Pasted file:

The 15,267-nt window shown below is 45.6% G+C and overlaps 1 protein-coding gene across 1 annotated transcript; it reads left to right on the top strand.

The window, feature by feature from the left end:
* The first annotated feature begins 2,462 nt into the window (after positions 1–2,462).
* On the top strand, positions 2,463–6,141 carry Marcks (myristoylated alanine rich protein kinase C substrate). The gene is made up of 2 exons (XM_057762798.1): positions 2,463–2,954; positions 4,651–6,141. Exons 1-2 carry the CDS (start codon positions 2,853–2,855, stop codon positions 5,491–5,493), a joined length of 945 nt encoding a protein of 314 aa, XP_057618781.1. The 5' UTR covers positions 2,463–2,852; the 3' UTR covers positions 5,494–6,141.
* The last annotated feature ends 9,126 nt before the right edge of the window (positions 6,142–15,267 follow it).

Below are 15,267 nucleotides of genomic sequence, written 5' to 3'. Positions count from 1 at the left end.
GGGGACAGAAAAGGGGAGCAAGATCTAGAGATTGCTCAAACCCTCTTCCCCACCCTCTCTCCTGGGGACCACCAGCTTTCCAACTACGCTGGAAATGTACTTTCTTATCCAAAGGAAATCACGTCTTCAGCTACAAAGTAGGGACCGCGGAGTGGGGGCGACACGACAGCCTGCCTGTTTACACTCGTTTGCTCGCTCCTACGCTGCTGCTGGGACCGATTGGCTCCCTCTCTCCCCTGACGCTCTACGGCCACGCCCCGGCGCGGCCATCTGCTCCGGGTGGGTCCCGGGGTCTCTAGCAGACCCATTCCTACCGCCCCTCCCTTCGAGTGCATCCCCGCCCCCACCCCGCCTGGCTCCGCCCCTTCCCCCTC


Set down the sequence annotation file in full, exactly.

The 15,267-nt window shown below is 45.6% G+C and overlaps 1 protein-coding gene across 1 annotated transcript; it reads left to right on the top strand.

The window, feature by feature from the left end:
* The first annotated feature begins 2,462 nt into the window (after positions 1–2,462).
* On the top strand, positions 2,463–6,141 carry Marcks (myristoylated alanine rich protein kinase C substrate). The gene is made up of 2 exons (XM_057762798.1): positions 2,463–2,954; positions 4,651–6,141. Exons 1-2 carry the CDS (start codon positions 2,853–2,855, stop codon positions 5,491–5,493), a joined length of 945 nt encoding a protein of 314 aa, XP_057618781.1. The 5' UTR covers positions 2,463–2,852; the 3' UTR covers positions 5,494–6,141.
* The last annotated feature ends 9,126 nt before the right edge of the window (positions 6,142–15,267 follow it).

Below are 15,267 nucleotides of genomic sequence, written 5' to 3'. Positions count from 1 at the left end.
GGGGACAGAAAAGGGGAGCAAGATCTAGAGATTGCTCAAACCCTCTTCCCCACCCTCTCTCCTGGGGACCACCAGCTTTCCAACTACGCTGGAAATGTACTTTCTTATCCAAAGGAAATCACGTCTTCAGCTACAAAGTAGGGACCGCGGAGTGGGGGCGACACGACAGCCTGCCTGTTTACACTCGTTTGCTCGCTCCTACGCTGCTGCTGGGACCGATTGGCTCCCTCTCTCCCCTGACGCTCTACGGCCACGCCCCGGCGCGGCCATCTGCTCCGGGTGGGTCCCGGGGTCTCTAGCAGACCCATTCCTACCGCCCCTCCCTTCGAGTGCATCCCCGCCCCCACCCCGCCTGGCTCCGCCCCTTCCCCCTC